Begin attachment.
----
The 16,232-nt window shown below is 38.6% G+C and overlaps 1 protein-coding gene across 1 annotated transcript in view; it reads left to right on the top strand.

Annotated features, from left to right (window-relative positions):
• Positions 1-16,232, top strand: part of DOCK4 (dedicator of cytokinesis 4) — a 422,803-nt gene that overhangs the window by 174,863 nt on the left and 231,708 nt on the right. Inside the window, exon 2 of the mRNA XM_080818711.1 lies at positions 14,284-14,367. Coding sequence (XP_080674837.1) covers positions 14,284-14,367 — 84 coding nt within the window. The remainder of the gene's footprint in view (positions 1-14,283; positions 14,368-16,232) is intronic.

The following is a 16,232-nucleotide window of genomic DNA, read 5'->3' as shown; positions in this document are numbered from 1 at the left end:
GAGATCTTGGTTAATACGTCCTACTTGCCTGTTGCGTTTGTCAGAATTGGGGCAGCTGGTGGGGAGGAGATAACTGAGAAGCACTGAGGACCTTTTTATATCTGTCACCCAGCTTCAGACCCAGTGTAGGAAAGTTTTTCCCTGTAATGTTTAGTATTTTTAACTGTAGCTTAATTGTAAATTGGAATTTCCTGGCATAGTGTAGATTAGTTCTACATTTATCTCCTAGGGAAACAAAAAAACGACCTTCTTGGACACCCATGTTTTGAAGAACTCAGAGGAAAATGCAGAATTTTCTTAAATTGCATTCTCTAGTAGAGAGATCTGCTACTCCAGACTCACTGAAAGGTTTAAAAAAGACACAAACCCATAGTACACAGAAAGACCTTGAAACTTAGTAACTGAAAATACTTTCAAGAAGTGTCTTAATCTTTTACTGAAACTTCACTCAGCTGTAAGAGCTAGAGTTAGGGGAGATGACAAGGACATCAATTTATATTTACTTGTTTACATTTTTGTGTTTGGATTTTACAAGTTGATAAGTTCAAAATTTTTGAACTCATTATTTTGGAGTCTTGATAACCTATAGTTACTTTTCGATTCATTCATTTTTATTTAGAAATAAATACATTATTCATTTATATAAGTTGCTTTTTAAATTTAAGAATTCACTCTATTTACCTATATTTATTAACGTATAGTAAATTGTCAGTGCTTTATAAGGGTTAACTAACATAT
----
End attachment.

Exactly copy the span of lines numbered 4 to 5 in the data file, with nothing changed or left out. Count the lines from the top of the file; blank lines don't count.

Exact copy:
The following is a 16,232-nucleotide window of genomic DNA, read 5'->3' as shown; positions in this document are numbered from 1 at the left end:
GAGATCTTGGTTAATACGTCCTACTTGCCTGTTGCGTTTGTCAGAATTGGGGCAGCTGGTGGGGAGGAGATAACTGAGAAGCACTGAGGACCTTTTTATATCTGTCACCCAGCTTCAGACCCAGTGTAGGAAAGTTTTTCCCTGTAATGTTTAGTATTTTTAACTGTAGCTTAATTGTAAATTGGAATTTCCTGGCATAGTGTAGATTAGTTCTACATTTATCTCCTAGGGAAACAAAAAAACGACCTTCTTGGACACCCATGTTTTGAAGAACTCAGAGGAAAATGCAGAATTTTCTTAAATTGCATTCTCTAGTAGAGAGATCTGCTACTCCAGACTCACTGAAAGGTTTAAAAAAGACACAAACCCATAGTACACAGAAAGACCTTGAAACTTAGTAACTGAAAATACTTTCAAGAAGTGTCTTAATCTTTTACTGAAACTTCACTCAGCTGTAAGAGCTAGAGTTAGGGGAGATGACAAGGACATCAATTTATATTTACTTGTTTACATTTTTGTGTTTGGATTTTACAAGTTGATAAGTTCAAAATTTTTGAACTCATTATTTTGGAGTCTTGATAACCTATAGTTACTTTTCGATTCATTCATTTTTATTTAGAAATAAATACATTATTCATTTATATAAGTTGCTTTTTAAATTTAAGAATTCACTCTATTTACCTATATTTATTAACGTATAGTAAATTGTCAGTGCTTTATAAGGGTTAACTAACATAT